occurred to us that we’ve only seen about two dogs since we've been here, and no cats. We're not quite sure why this is, as we'd understood that Japanese people were very fond of pets. We'd thought that lack of space might be a bit of an issue for pet ownership here, but we're now beginning to wonder whether it's got more to do with earthquakes. We also wonder how pets become homeless during an earthquake. Is it because their owners have been killed, or they've got scared and run away? It doesn't look like there have been too many big earthquakes here recently, so we're not sure any of this is helping to explain why we've seen so few dogs. We decide that maybe we should move onto wondering about something else.
Next stop is Ueno Park which is a few metro stops to the west. We have some lunch near the Park, and as we leave I spy a group of schoolgirls in sailor suit uniforms. I'm very keen to get some photos of them, but it's proving a bit difficult as they all seem to move around very quickly and erratically. I decide to run down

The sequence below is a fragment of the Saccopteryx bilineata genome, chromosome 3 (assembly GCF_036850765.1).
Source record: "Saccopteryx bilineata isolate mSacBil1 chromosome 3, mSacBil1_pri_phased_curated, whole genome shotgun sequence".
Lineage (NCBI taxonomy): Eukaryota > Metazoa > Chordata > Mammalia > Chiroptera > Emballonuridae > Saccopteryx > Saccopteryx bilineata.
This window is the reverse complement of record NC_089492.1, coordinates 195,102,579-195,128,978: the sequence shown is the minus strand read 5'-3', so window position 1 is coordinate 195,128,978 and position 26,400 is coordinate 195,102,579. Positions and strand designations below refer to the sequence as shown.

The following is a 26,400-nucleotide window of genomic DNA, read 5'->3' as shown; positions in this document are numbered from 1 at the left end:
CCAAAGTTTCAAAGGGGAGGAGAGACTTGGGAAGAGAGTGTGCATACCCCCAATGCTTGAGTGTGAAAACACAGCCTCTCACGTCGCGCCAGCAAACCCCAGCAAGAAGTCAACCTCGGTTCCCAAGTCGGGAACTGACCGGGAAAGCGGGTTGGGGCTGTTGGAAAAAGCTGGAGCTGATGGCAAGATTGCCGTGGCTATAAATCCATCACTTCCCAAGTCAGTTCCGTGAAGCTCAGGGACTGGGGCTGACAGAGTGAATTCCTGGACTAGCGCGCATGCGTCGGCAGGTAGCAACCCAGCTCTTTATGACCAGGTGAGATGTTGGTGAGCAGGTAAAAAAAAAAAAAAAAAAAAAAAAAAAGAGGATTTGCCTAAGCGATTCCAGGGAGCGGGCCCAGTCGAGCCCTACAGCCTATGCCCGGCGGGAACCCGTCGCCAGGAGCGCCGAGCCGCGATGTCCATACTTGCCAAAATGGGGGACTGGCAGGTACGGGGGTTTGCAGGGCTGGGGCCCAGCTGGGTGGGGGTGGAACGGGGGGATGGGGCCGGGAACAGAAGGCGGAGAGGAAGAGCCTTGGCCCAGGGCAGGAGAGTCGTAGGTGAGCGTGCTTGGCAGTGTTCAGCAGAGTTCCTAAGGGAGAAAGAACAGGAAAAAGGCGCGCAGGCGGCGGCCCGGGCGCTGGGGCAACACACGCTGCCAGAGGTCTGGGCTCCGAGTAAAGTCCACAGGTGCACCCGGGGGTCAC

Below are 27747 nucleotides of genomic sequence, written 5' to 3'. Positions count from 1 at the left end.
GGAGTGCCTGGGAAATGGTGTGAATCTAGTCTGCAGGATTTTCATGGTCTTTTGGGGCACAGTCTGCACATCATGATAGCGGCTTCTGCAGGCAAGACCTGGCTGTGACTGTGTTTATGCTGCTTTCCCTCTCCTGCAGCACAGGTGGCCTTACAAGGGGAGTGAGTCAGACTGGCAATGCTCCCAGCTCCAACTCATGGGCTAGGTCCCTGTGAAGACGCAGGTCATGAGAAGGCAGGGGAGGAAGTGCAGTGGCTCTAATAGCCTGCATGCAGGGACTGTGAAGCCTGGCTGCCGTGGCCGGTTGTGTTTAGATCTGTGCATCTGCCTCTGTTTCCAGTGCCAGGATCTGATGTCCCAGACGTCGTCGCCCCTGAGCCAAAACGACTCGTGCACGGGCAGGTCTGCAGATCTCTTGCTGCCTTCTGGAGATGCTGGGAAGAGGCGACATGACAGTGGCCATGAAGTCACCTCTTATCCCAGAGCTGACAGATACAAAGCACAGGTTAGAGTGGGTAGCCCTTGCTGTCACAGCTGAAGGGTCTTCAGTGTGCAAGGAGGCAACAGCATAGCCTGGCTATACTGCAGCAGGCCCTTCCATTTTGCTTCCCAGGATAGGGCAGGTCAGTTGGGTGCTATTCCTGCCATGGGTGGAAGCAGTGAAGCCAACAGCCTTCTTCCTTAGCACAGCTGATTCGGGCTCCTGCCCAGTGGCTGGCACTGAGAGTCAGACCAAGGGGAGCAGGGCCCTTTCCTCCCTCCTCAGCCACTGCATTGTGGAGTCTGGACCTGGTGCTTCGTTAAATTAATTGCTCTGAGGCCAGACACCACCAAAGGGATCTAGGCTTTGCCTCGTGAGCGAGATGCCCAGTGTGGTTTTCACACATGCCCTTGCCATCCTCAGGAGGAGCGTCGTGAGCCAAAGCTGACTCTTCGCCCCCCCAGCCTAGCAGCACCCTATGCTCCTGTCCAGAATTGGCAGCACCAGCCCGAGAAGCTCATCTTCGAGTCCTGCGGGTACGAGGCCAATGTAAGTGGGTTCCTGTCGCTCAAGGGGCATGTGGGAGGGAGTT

the laneway ahead of them so that I can snap them when they catch up to me, but they go into a shop, and when they come out again they head back up the laneway in the direction they came from. This is becoming a bit frustrating. I begin to wonder whether they're deliberately avoiding me, although they're not giving any indication that they've noticed me at all. I think that this is probably just as well, given that I’ve probably just contravened local stalking laws for the second time today. I look around nervously for any evidence that the police might be onto me. Issy tells me that I’m being embarrassing. I get that a lot.
We walk through the Park. It is huge and is full of temples and shrines. We come across the Japanese Cultural Festa, which is in full swing in the middle of the Park. We are invited to join the Ninja Experience which appears to comprise young ladies wearing samurai suits blowing darts out of a pipe into a target. The main feature of the Festa is a very enthusiastic display of Japanese drumming by a group of young men. Issy says that
all the drummers are sweating a lot, and I begin to worry that she might be taking just a little too much interest in them. As we walk on further we see a group young ladies in traditional dress, complete with face masks, waving samurai swords at each other. Now it's my turn to take just a little bit too much interest.